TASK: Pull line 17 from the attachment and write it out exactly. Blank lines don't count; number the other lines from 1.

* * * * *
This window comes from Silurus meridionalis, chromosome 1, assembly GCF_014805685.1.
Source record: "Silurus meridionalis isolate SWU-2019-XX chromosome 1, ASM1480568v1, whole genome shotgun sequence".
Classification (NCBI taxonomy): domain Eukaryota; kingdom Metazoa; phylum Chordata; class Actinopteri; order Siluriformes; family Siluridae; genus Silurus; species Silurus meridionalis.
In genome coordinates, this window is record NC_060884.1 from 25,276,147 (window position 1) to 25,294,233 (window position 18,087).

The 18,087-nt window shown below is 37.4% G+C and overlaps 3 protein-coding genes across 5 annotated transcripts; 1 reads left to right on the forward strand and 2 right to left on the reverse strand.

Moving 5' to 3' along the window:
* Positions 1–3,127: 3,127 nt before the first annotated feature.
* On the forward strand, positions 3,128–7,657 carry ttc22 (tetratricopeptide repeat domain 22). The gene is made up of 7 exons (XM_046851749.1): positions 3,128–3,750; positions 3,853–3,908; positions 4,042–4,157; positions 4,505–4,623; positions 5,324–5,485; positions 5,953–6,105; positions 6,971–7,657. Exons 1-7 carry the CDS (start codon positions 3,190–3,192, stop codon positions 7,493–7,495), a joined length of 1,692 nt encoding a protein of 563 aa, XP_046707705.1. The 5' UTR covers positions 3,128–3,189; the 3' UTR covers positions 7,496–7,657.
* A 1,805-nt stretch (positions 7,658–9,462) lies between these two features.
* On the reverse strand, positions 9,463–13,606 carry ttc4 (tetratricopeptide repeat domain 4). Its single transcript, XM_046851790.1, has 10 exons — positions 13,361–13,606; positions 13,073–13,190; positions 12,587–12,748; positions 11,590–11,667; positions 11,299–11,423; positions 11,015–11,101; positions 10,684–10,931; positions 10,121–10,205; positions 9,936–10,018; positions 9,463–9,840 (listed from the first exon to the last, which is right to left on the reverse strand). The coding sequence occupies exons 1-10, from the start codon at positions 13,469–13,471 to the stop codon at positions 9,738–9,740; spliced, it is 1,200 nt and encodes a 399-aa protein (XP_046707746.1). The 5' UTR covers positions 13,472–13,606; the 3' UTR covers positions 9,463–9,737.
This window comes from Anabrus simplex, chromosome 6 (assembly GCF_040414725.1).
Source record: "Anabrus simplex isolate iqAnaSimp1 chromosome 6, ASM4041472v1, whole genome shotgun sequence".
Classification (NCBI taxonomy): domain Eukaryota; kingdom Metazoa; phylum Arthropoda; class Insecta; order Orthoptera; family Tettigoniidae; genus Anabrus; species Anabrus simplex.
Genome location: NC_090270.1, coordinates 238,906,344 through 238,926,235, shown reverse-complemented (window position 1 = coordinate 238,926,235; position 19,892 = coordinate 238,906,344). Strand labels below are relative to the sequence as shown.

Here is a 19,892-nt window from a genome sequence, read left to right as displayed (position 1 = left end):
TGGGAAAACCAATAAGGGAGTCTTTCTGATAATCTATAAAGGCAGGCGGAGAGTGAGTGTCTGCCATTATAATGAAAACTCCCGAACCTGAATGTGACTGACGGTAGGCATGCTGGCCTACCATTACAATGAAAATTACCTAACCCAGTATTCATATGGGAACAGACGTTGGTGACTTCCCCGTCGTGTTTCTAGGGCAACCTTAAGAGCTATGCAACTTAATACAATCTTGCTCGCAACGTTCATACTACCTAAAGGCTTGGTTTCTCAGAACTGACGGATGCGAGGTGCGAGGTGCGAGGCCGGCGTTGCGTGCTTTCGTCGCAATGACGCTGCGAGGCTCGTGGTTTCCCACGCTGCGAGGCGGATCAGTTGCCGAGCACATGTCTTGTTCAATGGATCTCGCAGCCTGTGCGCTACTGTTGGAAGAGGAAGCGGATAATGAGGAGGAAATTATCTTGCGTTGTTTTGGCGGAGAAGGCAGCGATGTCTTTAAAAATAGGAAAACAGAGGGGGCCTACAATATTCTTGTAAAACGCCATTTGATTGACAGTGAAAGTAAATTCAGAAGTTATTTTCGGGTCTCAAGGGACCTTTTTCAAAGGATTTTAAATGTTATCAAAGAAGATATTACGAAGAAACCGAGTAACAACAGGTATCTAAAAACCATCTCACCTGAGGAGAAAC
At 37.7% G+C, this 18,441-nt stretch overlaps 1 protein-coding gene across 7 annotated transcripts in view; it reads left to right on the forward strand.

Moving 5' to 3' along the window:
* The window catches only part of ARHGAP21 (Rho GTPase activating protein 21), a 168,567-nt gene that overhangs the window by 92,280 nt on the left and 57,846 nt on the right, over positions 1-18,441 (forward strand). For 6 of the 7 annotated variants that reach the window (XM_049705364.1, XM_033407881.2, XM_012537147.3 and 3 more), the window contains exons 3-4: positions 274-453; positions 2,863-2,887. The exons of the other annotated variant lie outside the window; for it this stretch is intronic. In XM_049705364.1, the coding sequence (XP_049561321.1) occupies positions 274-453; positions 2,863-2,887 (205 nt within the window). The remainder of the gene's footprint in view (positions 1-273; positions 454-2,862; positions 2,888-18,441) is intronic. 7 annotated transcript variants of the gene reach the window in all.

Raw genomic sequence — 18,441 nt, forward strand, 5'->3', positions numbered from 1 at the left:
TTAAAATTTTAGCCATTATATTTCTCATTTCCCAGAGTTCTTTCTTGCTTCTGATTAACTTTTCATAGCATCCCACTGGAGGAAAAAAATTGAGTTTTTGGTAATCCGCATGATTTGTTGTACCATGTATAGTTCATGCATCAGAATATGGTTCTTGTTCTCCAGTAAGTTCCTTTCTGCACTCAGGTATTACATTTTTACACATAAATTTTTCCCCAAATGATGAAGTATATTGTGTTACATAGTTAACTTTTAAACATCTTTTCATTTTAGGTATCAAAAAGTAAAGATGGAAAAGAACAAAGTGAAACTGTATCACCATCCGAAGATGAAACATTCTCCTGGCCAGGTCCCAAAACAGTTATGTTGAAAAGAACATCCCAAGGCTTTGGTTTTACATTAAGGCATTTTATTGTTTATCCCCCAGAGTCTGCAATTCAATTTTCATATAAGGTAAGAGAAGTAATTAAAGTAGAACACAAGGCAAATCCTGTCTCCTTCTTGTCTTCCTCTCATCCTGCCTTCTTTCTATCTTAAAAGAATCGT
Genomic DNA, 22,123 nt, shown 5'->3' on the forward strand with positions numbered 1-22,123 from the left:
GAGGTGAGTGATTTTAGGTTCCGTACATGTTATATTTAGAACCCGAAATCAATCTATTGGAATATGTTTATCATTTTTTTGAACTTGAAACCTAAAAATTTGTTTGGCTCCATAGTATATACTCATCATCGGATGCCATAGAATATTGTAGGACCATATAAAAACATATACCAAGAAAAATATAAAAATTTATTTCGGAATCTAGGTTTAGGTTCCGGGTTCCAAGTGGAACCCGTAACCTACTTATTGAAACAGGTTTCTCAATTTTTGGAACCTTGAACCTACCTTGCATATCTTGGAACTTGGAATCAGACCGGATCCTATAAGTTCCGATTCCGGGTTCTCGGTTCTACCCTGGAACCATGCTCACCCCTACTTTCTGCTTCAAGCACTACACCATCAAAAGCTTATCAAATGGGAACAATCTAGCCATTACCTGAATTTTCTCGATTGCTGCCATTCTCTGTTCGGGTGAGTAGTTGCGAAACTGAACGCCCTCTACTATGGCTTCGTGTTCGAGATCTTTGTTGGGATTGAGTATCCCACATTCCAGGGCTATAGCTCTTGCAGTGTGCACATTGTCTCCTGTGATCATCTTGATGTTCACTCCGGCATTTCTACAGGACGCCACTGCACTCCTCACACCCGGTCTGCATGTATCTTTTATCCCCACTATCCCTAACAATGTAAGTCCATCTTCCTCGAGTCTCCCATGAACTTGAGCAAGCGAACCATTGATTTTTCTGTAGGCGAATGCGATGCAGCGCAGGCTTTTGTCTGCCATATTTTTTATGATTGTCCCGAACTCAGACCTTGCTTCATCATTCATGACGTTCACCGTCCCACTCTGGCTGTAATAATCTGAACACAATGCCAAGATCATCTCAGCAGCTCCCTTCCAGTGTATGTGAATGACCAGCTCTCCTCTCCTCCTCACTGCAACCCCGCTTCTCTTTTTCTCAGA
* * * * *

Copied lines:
At 37.7% G+C, this 18,441-nt stretch overlaps 1 protein-coding gene across 7 annotated transcripts in view; it reads left to right on the forward strand.